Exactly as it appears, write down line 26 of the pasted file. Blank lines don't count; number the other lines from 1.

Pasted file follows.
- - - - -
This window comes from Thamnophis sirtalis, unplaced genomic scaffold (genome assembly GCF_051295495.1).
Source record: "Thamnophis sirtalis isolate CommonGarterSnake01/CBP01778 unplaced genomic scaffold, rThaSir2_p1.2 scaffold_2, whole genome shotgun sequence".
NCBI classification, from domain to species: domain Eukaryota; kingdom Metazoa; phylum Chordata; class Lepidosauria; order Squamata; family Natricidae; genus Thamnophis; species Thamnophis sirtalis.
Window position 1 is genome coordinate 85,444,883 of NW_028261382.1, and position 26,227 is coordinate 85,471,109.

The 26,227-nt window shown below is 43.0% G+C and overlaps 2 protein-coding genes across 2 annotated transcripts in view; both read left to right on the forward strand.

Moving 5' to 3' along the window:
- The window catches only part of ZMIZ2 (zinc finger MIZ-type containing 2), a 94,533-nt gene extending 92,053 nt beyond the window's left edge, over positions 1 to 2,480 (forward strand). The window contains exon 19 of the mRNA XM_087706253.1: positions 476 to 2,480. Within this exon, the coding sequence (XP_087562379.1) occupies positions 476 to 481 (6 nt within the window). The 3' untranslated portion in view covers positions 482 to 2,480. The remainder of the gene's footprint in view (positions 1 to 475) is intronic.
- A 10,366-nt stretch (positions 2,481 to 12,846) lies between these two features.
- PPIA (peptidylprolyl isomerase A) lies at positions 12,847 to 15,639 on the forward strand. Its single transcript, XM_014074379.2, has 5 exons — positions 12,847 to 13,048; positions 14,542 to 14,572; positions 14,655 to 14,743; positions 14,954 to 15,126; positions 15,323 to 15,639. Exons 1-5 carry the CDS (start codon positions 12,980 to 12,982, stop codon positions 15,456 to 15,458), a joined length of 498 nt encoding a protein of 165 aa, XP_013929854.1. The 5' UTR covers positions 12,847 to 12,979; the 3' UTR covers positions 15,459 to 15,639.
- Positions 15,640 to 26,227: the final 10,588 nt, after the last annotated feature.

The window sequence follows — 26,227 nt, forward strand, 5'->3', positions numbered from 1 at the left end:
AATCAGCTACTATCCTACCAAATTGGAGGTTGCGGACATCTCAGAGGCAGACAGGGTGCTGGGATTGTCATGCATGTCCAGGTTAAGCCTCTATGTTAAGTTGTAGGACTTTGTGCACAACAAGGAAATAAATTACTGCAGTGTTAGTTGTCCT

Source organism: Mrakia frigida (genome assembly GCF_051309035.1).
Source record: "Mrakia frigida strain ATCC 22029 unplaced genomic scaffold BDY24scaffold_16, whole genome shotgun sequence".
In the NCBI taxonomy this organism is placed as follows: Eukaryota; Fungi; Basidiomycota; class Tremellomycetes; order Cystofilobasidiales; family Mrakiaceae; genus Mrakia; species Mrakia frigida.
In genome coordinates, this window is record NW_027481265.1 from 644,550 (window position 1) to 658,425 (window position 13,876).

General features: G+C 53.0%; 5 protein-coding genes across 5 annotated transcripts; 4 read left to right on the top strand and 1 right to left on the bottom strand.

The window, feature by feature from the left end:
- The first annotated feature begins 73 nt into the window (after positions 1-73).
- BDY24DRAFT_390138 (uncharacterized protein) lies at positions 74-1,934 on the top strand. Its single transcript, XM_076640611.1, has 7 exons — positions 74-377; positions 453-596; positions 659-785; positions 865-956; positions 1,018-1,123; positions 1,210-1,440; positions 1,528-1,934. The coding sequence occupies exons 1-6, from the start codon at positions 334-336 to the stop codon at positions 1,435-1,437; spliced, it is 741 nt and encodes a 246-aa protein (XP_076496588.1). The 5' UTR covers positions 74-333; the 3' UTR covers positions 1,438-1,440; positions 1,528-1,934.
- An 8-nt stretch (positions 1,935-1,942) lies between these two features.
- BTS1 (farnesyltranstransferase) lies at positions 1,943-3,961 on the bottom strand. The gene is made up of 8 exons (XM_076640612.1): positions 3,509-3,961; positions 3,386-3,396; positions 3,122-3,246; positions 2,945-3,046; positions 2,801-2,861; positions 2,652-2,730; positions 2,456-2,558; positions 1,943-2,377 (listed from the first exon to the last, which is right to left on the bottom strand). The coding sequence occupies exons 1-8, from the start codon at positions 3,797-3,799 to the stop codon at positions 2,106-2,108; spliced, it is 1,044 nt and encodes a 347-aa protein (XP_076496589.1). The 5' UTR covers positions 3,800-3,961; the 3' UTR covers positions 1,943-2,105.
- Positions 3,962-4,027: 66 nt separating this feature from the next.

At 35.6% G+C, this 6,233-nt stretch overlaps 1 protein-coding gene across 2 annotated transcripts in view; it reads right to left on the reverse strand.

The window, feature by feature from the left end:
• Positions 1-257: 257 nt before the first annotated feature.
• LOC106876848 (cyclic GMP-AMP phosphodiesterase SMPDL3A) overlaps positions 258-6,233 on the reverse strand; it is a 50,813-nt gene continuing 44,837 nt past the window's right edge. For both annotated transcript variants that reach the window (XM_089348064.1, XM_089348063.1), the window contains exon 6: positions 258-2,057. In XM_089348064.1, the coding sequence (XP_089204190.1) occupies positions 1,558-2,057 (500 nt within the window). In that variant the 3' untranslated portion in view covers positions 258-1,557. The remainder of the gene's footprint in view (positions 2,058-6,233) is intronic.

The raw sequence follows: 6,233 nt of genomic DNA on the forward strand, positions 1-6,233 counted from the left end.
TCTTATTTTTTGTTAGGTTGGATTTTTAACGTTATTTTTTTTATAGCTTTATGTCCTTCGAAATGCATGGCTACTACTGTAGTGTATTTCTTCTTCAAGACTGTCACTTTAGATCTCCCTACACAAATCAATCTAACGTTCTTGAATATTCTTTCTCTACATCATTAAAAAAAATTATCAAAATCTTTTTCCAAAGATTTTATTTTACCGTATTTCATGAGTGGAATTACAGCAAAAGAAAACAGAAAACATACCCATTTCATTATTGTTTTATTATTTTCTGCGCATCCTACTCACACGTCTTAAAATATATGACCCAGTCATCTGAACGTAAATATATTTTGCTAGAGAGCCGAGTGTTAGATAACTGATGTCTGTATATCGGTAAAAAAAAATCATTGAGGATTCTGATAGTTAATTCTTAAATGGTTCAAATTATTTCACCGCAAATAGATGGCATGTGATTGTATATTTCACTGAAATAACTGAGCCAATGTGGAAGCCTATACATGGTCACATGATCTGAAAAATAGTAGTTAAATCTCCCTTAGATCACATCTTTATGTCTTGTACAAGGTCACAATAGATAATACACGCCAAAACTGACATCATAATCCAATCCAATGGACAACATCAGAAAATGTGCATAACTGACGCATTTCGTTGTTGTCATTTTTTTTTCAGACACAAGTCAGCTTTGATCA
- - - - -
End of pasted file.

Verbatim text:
• Positions 1-257: 257 nt before the first annotated feature.